This Summer Pudding recipe is an English classic which was developed specifically to make use of stale bread. It was an imperative not to waste food and products had a shorter shelf-life due to lack of preservatives. In the winter, Bread and Butter Pudding, was a popular way to use up bread that was past its best. In summer, when berries were in season, Summer Pudding was the answer!
Slices of bread, dipped in berry-flavoured syrup, are used to encase a mixture of summer berries. One of the great things about this Summer Pudding recipe is that it can be adapted to the ingredients that you have available. You can use any berries that are in season but make sure that you include some currants – either redcurrants or blackcurrants – as they are needed to produce the flavourful syrup.
An easy to make, no-cook, traditional English bread pudding recipe using fresh seasonal berries.
1 kilo mixed fresh berries (NB: the mix should include some currants but otherwise use whatever you have available from: redcurrants, blackcurrants, raspberries, loganberries, tayberries, strawberries, blackberries, blueberries etc)
2 tablespoons water
170 g caster sugar
6 slices of white bread (crusts removed)
Place the currants in a saucepan together with the water and sugar. Heat until the currants have softened. This will take about 5 minutes.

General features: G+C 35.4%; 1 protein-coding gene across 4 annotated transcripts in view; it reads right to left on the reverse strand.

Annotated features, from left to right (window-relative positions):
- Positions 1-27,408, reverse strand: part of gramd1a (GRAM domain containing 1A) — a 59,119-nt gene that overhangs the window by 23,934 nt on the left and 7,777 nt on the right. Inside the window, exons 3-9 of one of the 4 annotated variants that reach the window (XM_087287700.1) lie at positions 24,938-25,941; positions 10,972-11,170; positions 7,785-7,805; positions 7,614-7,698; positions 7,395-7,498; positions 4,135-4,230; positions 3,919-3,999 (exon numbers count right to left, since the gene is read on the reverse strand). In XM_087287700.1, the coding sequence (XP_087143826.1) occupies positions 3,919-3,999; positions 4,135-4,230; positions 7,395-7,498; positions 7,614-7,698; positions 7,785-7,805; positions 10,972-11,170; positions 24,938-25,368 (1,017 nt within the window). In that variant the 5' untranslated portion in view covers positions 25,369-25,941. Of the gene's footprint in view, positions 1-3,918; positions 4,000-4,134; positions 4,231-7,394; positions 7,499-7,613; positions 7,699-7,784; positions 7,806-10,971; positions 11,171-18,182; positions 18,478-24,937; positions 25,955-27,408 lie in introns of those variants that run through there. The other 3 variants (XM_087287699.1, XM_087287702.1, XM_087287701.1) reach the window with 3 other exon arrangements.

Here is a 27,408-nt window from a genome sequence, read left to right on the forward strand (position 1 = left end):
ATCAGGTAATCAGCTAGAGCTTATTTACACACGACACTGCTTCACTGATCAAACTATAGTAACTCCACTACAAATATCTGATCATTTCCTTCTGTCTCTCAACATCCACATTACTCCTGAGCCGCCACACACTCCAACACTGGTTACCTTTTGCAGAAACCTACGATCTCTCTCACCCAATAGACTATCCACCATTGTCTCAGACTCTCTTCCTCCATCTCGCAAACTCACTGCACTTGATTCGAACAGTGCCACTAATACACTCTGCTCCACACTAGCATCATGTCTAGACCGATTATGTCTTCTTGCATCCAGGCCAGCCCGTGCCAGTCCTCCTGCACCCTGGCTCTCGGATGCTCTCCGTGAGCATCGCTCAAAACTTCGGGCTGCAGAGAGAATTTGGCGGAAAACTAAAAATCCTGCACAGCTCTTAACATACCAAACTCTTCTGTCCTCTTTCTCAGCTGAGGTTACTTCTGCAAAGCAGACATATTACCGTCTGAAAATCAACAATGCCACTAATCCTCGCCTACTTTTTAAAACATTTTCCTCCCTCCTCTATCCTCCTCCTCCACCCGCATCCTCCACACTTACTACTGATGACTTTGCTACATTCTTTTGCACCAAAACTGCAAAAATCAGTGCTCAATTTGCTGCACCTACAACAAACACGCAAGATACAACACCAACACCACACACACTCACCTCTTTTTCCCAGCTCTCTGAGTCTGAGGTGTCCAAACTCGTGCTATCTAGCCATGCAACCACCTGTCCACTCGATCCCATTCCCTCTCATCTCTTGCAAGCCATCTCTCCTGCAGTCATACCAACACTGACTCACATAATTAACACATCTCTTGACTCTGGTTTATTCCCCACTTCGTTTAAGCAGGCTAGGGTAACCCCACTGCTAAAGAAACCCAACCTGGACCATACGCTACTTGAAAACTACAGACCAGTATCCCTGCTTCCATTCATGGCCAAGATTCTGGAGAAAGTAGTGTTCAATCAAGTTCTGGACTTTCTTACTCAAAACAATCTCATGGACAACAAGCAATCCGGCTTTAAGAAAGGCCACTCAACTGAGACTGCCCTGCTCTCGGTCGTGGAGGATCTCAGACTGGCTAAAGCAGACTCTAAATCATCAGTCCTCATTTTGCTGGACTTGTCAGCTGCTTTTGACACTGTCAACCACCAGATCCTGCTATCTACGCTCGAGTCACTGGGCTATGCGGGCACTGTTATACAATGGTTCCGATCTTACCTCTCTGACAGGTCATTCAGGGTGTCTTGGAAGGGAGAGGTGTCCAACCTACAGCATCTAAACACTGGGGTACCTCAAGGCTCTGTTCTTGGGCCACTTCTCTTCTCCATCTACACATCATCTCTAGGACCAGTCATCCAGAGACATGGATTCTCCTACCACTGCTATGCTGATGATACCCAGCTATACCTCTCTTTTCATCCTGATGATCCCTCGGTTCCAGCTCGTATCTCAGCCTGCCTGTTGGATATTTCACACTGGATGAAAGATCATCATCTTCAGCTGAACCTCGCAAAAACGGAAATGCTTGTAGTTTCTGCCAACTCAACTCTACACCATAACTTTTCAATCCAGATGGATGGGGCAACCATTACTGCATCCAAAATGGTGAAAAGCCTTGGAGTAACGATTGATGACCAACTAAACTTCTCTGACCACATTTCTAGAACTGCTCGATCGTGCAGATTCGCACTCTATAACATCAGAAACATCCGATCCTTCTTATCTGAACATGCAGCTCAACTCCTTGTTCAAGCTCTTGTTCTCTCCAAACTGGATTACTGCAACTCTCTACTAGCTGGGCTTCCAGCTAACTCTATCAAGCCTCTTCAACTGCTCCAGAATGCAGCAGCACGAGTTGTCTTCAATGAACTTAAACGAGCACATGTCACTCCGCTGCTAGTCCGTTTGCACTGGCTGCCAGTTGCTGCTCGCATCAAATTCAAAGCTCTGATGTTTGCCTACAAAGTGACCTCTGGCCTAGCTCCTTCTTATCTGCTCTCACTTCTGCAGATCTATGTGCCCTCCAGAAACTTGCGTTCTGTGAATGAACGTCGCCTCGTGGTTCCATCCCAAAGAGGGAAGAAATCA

Add the other berries to the saucepan with the currants and stir to combine.
Use a sieve to separate the berries from the juice.
Take a sheet of cling film and use it to line the inside of a small pudding basin. This will make it easier to get the pudding out of the basin!
Dip the slices of bread in the juice and use it to line the bottom and sides of the small pudding basin. You can fill in any gaps with small pieces of juice-dipped bread.
Pour the berries into the bread-lined pudding basin.
Cover the top of the basin with juice-dipped bread to enclose the berry mixture.
Put a piece of cling film loosely over the top of the pudding basin. Put a small saucer on top of it and use something heavy (a can of beans is perfect!) to weigh it down.
Leave the pudding basin in the fridge overnight.
When you are ready to serve, remove the cling film from the top of the pudding basin. Invert the basin onto a plate. Give it a sharp shake and remove the basin leaving the pudding on the plate. Take off the cling film that you used to line the basin.
Serve chilled. Whipped cream is a good accompaniment.
Use whatever berries are available but make sure you include some redcurrants or blackcurrants as you need these to make the flavoured syrup.
You need to make this recipe a day in advance of when you wish to eat it as it needs to be kept in the fridge overnight to ensure that it stays in shape when turned out.
This recipe for Strawberry Balsamic Ice Cream uses strawberries that have been macerated in balsamic vinegar. The end result does not taste sour or vinegary at all. The balsamic vinegar enhances the flavour of the strawberries and cuts through their sweetness. Sometimes it is hard to get hold of really tasty strawberries and the addition of the vinegar can help you create super-tasty ice cream from average tasting berries. Essentially, it is strawberry ice cream but with an extra flavour boost.
What you need to know about this Strawberry Ice Cream
As I am keen on using seasonal, local produce, I generally make this ice cream in late May to September when it is strawberry season in England. However, you can make it all the year around.